Rudolf Steiner's Complete Works

Rudolf Steiner's Complete Works are edited in the Complete Editions, (Gesamtausgabe in german, abbreviated GA) based on the edition plan of 1961 and are divided in three sections:

I. Writings

- Works (GA 1-28)
- Collected Essays (GA 29-36)
- Letters, sayings, fragments (GA 38-45)

II. Lectures

- Public lectures (GA 51-84)
- Lectures to members of the Theosophical later
    Anthroposophical Society (GA 88-270)
- Lectures and courses on specific fields (GA 271-354)

III. Reproductions and publications from the Artistic legacy

The Complete Works are published hitherto in 360 volumes, including a large part of the artistic works. The volumes which have not been published yet demand a special labour-intensive care, because of incomplete documentation or records difficult to order. 
The Complete Works are conceived as a Reading and Study Edition, accompanied by biographical, bibliographical and historical references to the text. It has come into being through decades of work with the most diverse text basis, very different editorial approaches and scopes.
Due to the fact that Rudolf Steiner gave his lectures speaking freely, there are no handwritten records of the lectures by himself, with exception of some scattered notes and sketches. Available are only written transcripts by the listeners (particularly in shorthand). The edited volumes of the Complete Works are therefore based on these written records and only very few lectures and publications have been reviewed by Rudolf Steiner. These editions, similar to other editions of philosophers (for ex. Aristotles' teachings or Hegel's lectures) are not written, respectively non-authorized texts by the author.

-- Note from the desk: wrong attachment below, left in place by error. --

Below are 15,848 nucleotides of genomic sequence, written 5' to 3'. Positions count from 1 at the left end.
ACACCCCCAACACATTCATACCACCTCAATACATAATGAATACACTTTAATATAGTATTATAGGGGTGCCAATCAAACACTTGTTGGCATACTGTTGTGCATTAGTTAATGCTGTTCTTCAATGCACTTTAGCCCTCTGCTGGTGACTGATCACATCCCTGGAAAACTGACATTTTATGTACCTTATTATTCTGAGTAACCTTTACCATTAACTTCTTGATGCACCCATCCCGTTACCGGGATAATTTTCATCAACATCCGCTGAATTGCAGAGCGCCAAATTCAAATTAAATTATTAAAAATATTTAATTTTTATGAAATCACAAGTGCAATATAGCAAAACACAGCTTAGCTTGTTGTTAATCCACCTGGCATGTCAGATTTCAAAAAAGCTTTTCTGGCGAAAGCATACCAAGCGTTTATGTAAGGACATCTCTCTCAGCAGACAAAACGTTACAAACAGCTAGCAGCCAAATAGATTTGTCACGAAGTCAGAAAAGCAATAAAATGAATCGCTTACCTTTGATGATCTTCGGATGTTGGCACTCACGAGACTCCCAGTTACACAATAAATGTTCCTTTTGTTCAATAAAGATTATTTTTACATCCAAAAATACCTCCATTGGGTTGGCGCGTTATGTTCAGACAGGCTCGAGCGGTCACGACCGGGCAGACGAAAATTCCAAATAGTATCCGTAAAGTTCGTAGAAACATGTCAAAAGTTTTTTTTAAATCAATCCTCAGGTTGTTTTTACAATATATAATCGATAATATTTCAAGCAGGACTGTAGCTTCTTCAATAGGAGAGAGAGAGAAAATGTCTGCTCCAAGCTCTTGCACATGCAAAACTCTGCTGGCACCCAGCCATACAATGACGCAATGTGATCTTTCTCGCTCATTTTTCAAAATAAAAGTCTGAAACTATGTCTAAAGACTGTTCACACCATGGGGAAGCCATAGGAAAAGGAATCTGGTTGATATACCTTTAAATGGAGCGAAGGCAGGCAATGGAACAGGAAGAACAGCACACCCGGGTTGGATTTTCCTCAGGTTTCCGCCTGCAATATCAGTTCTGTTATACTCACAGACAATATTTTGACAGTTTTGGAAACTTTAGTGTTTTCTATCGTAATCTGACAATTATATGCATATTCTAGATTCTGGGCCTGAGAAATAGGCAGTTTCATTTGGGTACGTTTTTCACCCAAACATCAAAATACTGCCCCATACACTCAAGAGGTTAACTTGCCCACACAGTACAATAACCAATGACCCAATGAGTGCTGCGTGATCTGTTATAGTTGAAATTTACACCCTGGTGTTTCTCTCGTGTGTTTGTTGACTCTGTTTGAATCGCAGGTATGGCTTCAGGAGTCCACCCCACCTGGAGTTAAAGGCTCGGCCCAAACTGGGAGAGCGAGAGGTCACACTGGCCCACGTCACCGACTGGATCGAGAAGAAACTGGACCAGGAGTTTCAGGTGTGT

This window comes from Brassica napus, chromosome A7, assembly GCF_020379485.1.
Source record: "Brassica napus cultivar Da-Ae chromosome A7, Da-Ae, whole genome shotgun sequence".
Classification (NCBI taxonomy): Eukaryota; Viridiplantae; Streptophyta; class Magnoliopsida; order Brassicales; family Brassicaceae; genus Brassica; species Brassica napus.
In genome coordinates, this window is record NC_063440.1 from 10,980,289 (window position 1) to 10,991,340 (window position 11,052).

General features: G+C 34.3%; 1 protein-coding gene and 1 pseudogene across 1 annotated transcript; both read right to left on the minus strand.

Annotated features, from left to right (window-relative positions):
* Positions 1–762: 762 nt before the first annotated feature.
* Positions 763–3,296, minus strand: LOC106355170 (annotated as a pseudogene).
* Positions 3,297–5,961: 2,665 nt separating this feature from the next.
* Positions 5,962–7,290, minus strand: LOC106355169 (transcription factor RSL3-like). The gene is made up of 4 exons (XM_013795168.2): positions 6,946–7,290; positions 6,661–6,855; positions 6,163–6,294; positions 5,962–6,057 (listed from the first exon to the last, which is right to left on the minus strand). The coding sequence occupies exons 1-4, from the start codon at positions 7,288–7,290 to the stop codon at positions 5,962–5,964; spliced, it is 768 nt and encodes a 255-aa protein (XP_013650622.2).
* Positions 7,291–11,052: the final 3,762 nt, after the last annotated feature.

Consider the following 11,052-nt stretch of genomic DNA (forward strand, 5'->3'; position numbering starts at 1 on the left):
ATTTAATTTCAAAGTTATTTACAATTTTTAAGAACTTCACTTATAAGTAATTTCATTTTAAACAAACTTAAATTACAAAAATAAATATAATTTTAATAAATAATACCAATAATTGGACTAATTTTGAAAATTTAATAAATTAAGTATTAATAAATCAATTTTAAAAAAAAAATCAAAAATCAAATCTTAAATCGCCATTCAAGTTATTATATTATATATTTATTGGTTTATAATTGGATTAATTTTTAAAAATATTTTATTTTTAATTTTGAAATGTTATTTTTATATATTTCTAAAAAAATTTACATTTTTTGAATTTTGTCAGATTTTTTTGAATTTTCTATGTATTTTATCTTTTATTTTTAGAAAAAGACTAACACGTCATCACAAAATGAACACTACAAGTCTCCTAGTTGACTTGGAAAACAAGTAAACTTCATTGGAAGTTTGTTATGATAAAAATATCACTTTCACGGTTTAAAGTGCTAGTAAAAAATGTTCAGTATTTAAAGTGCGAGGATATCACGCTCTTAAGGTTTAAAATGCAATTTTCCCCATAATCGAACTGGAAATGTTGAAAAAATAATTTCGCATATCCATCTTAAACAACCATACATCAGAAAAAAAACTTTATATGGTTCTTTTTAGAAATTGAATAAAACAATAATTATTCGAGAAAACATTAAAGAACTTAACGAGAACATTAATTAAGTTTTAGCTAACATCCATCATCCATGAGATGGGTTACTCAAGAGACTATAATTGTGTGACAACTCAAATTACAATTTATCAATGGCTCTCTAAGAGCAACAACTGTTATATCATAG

The Rudolf Steiner Verlag (Publishing Press) and the Rudolf Steiner Archive are committed to mantain the works permanently available. Volumes out of print are, as far as possible, continuously reprinted. This is ocassionally associated with great efforts, specially in the case of volumes of lectures. In some cases, a reissue of a volume implies comparing again the text with new text basis, that perhaps only recently became accessible or which has been newly received in the Archive. In some particular cases, it is necessary a partial or complete new transcription from the original stenograms. The elaborations and additions which are part of the references accompanying every volume require wide and time-consuming researches.